Back to reality

Market reports
Thanim Islam
  • Business outlook in Germany declines
  • UK shop prices decline
  • Canada inflation in focus
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Recap

Data from Germany continued to add to the narrative that perhaps the outlook in Europe is deteriorating. The IFO index, Germany's most prominent leading indicator, fell for the second consecutive month to 88.5 in June, much lower than 91.7 in May. Hope for a rebound in the German economy looks to have been dashed before it actually began. The importance of the health of the German economy with respect to the rest of the Europe cannot be underestimated, and further declines in the outlook for Germany will likely weigh on the EUR.

This morning the British Retail Consortium announced that UK shop price inflation declined at its fastest pace since the end of 2021, with price growth now at 8.4% in June, down from 9% in May – welcome news for households.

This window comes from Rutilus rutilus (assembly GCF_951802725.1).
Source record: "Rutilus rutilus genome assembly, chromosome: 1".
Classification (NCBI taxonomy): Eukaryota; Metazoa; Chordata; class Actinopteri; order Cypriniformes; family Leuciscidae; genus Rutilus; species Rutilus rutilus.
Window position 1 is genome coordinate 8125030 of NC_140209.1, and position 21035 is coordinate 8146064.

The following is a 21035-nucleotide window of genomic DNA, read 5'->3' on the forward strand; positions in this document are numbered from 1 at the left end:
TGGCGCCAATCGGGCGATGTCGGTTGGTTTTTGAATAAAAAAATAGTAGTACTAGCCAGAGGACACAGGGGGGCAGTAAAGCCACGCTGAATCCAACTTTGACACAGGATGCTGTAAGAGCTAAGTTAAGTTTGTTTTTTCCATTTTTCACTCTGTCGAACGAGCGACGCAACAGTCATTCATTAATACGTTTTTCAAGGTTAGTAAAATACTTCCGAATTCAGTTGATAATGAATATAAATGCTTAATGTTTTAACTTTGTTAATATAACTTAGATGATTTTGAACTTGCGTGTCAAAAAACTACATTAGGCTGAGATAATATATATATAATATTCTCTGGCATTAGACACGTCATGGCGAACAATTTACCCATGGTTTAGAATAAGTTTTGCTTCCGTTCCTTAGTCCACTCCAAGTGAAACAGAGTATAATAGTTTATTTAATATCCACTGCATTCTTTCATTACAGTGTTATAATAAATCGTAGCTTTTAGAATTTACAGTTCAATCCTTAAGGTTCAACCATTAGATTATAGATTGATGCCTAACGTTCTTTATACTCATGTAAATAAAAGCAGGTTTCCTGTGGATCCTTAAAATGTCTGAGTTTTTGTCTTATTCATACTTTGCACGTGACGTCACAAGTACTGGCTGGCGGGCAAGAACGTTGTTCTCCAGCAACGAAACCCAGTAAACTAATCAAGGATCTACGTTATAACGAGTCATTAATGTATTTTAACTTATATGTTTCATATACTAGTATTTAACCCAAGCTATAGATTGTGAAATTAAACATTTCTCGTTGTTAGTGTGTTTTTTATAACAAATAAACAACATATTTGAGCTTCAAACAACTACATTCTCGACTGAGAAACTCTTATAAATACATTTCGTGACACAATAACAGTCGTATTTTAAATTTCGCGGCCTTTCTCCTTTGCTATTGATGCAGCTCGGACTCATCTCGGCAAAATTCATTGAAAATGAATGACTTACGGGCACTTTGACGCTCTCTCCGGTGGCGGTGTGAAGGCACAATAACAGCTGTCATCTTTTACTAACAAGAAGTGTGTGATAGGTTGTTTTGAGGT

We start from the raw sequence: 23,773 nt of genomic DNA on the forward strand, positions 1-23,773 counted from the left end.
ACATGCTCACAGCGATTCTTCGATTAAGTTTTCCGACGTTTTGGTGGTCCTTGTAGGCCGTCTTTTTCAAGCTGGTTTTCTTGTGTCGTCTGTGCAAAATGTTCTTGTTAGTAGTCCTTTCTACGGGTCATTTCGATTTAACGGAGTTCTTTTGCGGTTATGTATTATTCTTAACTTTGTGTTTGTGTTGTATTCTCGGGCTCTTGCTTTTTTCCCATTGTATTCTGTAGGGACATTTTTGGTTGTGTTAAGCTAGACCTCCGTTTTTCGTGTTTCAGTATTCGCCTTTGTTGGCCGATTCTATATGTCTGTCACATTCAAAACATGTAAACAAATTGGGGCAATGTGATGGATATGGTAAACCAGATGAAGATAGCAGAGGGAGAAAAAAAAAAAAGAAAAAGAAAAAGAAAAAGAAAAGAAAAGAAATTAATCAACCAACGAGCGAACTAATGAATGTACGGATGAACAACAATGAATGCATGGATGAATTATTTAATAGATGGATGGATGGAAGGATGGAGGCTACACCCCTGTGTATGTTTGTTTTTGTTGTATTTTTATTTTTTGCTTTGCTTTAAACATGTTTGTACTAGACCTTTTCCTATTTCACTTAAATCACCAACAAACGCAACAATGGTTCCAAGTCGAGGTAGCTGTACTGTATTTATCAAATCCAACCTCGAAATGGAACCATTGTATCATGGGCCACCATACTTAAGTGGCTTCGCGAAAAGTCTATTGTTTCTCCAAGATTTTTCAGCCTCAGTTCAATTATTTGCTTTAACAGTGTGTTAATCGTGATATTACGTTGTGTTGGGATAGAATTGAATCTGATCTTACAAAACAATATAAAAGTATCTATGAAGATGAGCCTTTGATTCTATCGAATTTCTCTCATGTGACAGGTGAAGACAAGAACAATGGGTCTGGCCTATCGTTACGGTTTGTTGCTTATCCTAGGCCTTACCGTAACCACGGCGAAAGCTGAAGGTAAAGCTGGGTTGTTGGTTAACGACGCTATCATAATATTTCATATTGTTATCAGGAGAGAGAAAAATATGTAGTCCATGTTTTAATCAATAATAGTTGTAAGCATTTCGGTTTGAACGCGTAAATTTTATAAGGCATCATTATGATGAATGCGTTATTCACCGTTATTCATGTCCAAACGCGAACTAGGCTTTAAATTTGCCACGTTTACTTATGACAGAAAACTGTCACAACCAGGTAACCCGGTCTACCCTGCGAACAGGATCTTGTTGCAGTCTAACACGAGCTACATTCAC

Today

Market rates

* Daily move - against G10 rates at 7:30am, 27.06.23

** Indicative rates - interbank rates at 7:30am, 27.06.23

Data points

Speeches

  • None today.

Our thoughts

Following on from the recent hawkish turn by the Bank of Canada, focus today will fall on May's inflation numbers to see if indeed inflationary pressures are persisting in Canada. Markets currently expect approximately an additional 0.25% worth of rate hikes by the end of the year, so any upshoot on today's numbers could add to this. GBPCAD remains near respective highs given the differential in rate expectations between the UK and Canada, but an upshoot on Canada’s expectations should reduce this differential and cause GBPCAD to weaken.

An upshoot on US consumer confidence numbers will reduce the chances of slower growth in the US, and allow the Fed to stick to their hawkish stance on monetary policy.

Chart of the day

This week's focus turns back onto the reality of inflation, with four sets of data in focus from the G10. Canada kicks off proceedings with the release of its figures for May. Recently the Bank of Canada turned hawkish and hiked interest rates, citing inflationary pressures persisting within the economy, as did the Reserve Bank of Australia whose countries inflation numbers will be released in the early hours of tomorrow morning. Analysts are expecting easing of prices from both countries, so it will be interesting to see whether data over the next 24 hours supports calls from both central banks.

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